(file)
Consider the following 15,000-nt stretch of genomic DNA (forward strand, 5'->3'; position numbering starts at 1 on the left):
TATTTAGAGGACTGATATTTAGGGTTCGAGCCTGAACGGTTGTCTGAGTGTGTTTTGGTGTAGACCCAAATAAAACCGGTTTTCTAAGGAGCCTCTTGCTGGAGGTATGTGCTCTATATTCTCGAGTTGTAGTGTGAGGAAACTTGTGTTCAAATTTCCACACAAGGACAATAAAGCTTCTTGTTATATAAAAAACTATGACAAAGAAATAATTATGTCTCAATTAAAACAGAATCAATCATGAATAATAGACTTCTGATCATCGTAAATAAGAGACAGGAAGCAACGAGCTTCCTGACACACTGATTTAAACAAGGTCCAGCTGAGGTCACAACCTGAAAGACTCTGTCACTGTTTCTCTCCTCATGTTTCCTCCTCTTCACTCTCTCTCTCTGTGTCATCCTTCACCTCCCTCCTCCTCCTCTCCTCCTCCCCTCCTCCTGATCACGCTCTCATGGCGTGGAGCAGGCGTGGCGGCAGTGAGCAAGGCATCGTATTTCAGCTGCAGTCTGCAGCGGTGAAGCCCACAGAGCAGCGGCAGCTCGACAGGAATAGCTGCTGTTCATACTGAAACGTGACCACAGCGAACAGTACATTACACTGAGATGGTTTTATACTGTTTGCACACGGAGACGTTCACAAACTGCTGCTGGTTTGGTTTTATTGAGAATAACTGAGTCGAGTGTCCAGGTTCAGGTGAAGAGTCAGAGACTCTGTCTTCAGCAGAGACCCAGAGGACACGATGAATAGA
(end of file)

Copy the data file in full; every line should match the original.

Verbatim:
Consider the following 15,000-nt stretch of genomic DNA (forward strand, 5'->3'; position numbering starts at 1 on the left):
TATTTAGAGGACTGATATTTAGGGTTCGAGCCTGAACGGTTGTCTGAGTGTGTTTTGGTGTAGACCCAAATAAAACCGGTTTTCTAAGGAGCCTCTTGCTGGAGGTATGTGCTCTATATTCTCGAGTTGTAGTGTGAGGAAACTTGTGTTCAAATTTCCACACAAGGACAATAAAGCTTCTTGTTATATAAAAAACTATGACAAAGAAATAATTATGTCTCAATTAAAACAGAATCAATCATGAATAATAGACTTCTGATCATCGTAAATAAGAGACAGGAAGCAACGAGCTTCCTGACACACTGATTTAAACAAGGTCCAGCTGAGGTCACAACCTGAAAGACTCTGTCACTGTTTCTCTCCTCATGTTTCCTCCTCTTCACTCTCTCTCTCTGTGTCATCCTTCACCTCCCTCCTCCTCCTCTCCTCCTCCCCTCCTCCTGATCACGCTCTCATGGCGTGGAGCAGGCGTGGCGGCAGTGAGCAAGGCATCGTATTTCAGCTGCAGTCTGCAGCGGTGAAGCCCACAGAGCAGCGGCAGCTCGACAGGAATAGCTGCTGTTCATACTGAAACGTGACCACAGCGAACAGTACATTACACTGAGATGGTTTTATACTGTTTGCACACGGAGACGTTCACAAACTGCTGCTGGTTTGGTTTTATTGAGAATAACTGAGTCGAGTGTCCAGGTTCAGGTGAAGAGTCAGAGACTCTGTCTTCAGCAGAGACCCAGAGGACACGATGAATAGA